Kevin Rudd Neo Liberalism

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In this essay I will argue that Kevin Rudd is correct in criticising the neoliberal attitudes. To quote David McKnight “In effect, Kevin Rudd sees the financial crisis as the Berlin Wall of the free-market, marking the end of an era”. (McKinight, 2009)
“The current crisis is the culmination of a 30-year domination of economic policy by a free-market ideology that has been variously called neo-liberalism, economic liberalism, economic fundamentalism, Thatcherism or the Washington consensus.” (Rudd, 2009)
‘A modified form of liberalism tending to favour free-market capitalism’ (Neo-liberalism, n.d.) The term neoliberalism developed between the two world wars of the 20th century, and is credited to two notable economist of the era, Milton Friedman
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(Rudd, 2009)
As a method for economic development, neoliberalism has been utterly disastrous. However it has been an excellent method of re-establishing power for the affluent elitist. If history is anything to gauge the effects of neoliberalism, it is that it was deliberately created by a particular group of individuals., and because people made it, then people can undo it. The days of deregulation and unrestricted financial controls are over, and cannot be able to reappear, the effects to the worlds economies is to high.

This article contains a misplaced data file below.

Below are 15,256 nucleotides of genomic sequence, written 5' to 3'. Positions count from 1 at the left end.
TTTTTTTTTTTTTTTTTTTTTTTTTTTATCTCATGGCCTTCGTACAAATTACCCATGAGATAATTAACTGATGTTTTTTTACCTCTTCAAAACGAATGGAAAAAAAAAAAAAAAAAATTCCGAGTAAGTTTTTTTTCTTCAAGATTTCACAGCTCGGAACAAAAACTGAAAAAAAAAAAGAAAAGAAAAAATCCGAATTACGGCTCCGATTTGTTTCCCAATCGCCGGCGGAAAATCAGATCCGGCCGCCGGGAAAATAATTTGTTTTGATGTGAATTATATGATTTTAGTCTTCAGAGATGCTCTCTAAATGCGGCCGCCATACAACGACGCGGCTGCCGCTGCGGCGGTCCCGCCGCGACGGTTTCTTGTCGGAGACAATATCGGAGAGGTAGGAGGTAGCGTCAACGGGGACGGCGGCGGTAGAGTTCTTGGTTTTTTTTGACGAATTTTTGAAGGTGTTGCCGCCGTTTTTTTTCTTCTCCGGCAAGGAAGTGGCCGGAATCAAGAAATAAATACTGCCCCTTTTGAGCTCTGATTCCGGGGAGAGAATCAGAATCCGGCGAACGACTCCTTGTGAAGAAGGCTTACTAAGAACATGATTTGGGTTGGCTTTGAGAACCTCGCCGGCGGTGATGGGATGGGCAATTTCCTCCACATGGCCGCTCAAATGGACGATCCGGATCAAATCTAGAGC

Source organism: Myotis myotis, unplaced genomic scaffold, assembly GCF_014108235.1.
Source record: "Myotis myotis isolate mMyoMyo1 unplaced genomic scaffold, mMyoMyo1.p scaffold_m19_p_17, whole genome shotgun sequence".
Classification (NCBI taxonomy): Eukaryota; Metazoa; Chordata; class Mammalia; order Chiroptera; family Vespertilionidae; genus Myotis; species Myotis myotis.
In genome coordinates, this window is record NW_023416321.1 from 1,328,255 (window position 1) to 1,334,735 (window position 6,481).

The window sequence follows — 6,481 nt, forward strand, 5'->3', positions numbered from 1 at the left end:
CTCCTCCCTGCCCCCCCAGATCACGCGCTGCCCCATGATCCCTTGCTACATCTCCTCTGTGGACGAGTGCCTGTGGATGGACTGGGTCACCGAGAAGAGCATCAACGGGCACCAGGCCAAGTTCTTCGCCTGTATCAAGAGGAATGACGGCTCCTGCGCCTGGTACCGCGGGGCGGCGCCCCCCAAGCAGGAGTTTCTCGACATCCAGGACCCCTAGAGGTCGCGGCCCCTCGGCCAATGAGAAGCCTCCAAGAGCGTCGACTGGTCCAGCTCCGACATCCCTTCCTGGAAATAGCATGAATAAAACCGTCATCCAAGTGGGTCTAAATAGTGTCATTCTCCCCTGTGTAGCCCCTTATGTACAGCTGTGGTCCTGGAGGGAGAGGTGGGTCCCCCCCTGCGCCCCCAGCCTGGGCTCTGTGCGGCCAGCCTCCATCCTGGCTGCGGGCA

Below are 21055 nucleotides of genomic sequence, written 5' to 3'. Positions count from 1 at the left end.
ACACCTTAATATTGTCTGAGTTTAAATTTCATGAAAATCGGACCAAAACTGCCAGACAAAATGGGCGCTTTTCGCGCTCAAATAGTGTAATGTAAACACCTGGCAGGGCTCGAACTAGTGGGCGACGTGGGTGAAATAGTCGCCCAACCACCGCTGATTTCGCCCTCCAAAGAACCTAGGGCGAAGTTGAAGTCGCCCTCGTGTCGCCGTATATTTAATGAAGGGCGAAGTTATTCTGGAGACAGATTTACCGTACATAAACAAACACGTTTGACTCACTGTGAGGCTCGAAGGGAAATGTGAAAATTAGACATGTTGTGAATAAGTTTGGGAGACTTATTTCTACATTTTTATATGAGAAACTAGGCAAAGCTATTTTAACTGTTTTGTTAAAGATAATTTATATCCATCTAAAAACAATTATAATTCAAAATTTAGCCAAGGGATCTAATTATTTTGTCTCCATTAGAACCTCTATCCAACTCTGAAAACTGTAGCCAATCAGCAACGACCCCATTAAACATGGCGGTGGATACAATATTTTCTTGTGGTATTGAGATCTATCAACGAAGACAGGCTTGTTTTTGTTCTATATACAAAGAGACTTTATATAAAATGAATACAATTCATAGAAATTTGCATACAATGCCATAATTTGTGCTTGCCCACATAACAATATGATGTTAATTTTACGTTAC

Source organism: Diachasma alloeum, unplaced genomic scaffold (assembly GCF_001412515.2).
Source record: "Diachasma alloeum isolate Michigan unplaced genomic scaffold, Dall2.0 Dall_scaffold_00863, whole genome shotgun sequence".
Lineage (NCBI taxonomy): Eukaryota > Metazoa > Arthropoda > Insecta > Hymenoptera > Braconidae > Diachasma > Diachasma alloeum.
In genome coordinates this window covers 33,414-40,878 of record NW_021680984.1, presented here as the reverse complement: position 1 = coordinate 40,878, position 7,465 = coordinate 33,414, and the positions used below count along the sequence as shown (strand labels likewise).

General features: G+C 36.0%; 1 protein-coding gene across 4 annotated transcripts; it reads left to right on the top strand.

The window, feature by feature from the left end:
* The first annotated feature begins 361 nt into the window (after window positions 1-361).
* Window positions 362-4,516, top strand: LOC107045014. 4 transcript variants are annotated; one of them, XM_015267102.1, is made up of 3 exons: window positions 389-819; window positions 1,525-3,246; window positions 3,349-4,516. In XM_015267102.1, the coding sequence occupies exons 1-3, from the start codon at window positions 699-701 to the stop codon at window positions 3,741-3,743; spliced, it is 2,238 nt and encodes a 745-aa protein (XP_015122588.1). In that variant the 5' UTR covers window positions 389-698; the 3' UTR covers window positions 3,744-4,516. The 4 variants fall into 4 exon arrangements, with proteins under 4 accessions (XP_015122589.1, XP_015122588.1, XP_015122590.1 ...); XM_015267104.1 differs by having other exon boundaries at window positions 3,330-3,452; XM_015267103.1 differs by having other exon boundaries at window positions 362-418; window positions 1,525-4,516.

Financial markets are not continually self-adjusting or self-regulating, the effects of the early 1980’s recession, Black Monday, the 1994 Mexican Peso crisis, the dot-com bubble, the 2008 subprime mortgage crisis in the US and the European Sovereign debt crisis, should have been enough of a warning sign, including the now infamous 1998 bailout of the hedge fund Long Term Capital Management. However, nevertheless with all these cautionary signs, supporters of the neoliberalism approach haven’t faulted, continuing the unconditional commitment to the cause due to the severe personal greed of the ‘free-market’

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